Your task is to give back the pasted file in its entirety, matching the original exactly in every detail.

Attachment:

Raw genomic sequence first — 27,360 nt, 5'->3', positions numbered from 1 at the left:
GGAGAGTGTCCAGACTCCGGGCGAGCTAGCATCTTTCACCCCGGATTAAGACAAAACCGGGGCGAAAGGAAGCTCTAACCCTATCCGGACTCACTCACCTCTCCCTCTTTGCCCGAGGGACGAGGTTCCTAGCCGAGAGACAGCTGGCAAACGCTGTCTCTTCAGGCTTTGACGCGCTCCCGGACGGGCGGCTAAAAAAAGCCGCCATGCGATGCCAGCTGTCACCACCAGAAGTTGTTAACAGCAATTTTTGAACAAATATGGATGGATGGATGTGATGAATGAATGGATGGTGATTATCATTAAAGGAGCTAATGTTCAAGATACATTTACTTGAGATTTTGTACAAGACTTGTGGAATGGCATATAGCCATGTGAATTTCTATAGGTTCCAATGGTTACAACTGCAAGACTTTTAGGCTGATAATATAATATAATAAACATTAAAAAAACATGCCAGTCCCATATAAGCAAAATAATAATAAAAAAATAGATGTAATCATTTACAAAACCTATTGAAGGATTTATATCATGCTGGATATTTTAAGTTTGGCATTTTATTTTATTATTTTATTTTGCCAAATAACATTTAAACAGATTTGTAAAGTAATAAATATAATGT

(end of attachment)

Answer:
Raw genomic sequence first — 27,360 nt, 5'->3', positions numbered from 1 at the left:
GGAGAGTGTCCAGACTCCGGGCGAGCTAGCATCTTTCACCCCGGATTAAGACAAAACCGGGGCGAAAGGAAGCTCTAACCCTATCCGGACTCACTCACCTCTCCCTCTTTGCCCGAGGGACGAGGTTCCTAGCCGAGAGACAGCTGGCAAACGCTGTCTCTTCAGGCTTTGACGCGCTCCCGGACGGGCGGCTAAAAAAAGCCGCCATGCGATGCCAGCTGTCACCACCAGAAGTTGTTAACAGCAATTTTTGAACAAATATGGATGGATGGATGTGATGAATGAATGGATGGTGATTATCATTAAAGGAGCTAATGTTCAAGATACATTTACTTGAGATTTTGTACAAGACTTGTGGAATGGCATATAGCCATGTGAATTTCTATAGGTTCCAATGGTTACAACTGCAAGACTTTTAGGCTGATAATATAATATAATAAACATTAAAAAAACATGCCAGTCCCATATAAGCAAAATAATAATAAAAAAATAGATGTAATCATTTACAAAACCTATTGAAGGATTTATATCATGCTGGATATTTTAAGTTTGGCATTTTATTTTATTATTTTATTTTGCCAAATAACATTTAAACAGATTTGTAAAGTAATAAATATAATGT